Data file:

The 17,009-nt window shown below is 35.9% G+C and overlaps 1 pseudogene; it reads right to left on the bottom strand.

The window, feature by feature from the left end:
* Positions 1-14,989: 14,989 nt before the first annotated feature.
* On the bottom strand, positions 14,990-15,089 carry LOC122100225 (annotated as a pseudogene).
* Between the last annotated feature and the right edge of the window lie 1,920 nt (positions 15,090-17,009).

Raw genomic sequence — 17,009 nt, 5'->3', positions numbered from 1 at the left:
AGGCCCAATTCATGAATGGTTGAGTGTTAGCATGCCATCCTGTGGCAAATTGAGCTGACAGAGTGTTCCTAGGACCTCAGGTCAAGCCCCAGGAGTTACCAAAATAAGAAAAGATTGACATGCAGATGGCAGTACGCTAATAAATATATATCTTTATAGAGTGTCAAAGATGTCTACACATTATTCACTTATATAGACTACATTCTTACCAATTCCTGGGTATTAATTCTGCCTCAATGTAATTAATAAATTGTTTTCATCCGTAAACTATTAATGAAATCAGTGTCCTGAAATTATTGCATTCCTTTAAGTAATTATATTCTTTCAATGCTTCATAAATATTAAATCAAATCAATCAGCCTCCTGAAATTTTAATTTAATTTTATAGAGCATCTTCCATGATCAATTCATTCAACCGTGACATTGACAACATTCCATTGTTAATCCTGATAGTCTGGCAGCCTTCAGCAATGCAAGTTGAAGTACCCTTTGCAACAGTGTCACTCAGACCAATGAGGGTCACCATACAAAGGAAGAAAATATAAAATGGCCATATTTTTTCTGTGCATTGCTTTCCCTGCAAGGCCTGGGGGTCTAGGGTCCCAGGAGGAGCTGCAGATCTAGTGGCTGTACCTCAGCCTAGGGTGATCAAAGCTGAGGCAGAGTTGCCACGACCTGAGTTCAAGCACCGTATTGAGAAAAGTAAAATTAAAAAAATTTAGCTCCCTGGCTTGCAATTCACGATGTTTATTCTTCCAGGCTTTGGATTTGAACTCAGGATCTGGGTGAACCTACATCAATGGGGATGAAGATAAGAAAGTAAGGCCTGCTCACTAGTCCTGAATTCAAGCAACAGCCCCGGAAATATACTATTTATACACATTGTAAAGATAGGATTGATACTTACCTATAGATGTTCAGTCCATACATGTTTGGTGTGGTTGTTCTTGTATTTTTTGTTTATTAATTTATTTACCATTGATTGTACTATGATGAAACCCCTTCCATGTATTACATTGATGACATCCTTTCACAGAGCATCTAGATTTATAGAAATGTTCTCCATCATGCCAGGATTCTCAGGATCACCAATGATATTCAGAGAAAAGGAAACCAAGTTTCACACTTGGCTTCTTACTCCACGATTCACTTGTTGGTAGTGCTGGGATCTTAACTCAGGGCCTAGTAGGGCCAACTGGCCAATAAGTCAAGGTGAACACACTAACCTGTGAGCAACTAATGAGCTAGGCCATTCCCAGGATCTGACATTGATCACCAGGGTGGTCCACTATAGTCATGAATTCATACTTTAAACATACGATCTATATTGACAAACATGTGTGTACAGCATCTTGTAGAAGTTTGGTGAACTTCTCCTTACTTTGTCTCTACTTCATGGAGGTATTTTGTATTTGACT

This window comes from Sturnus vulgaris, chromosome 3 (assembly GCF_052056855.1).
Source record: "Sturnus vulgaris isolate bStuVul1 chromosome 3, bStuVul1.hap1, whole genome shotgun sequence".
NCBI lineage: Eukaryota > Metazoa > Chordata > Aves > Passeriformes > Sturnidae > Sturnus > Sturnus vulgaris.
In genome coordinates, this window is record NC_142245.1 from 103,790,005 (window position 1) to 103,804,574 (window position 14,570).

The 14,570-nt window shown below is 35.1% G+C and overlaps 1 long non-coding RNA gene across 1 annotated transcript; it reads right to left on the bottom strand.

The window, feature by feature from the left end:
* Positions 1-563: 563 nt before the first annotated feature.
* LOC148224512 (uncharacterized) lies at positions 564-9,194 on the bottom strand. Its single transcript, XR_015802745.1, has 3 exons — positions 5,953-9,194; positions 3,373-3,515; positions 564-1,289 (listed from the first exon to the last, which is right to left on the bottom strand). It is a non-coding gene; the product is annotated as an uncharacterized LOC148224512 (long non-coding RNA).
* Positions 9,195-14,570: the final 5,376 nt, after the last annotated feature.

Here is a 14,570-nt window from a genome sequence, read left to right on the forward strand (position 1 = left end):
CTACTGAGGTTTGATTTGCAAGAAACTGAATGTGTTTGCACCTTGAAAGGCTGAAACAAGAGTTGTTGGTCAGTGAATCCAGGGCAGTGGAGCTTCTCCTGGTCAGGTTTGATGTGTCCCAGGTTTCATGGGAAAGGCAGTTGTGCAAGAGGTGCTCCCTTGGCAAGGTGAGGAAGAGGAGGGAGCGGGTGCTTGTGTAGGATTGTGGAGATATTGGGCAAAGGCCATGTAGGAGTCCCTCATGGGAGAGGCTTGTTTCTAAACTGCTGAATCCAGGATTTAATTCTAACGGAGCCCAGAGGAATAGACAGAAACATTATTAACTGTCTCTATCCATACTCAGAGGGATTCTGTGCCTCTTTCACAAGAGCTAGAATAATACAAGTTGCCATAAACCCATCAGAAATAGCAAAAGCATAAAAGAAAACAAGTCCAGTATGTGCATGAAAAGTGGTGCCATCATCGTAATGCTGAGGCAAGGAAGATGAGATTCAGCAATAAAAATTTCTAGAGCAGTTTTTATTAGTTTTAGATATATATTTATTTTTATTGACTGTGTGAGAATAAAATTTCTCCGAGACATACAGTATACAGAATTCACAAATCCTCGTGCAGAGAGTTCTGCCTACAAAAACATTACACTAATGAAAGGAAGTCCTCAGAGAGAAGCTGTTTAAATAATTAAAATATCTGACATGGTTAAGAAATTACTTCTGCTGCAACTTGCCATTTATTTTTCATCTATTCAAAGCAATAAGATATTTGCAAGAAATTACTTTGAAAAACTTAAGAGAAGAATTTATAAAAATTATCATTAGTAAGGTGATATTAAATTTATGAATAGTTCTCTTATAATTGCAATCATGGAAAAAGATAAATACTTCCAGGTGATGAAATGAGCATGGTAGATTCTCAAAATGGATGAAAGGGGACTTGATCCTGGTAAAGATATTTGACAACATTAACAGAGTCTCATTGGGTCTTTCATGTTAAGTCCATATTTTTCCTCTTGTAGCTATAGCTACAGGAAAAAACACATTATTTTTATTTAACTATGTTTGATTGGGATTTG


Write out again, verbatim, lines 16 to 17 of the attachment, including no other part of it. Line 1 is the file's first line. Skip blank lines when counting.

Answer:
* Positions 9,195-14,570: the final 5,376 nt, after the last annotated feature.

Here is a 14,570-nt window from a genome sequence, read left to right on the forward strand (position 1 = left end):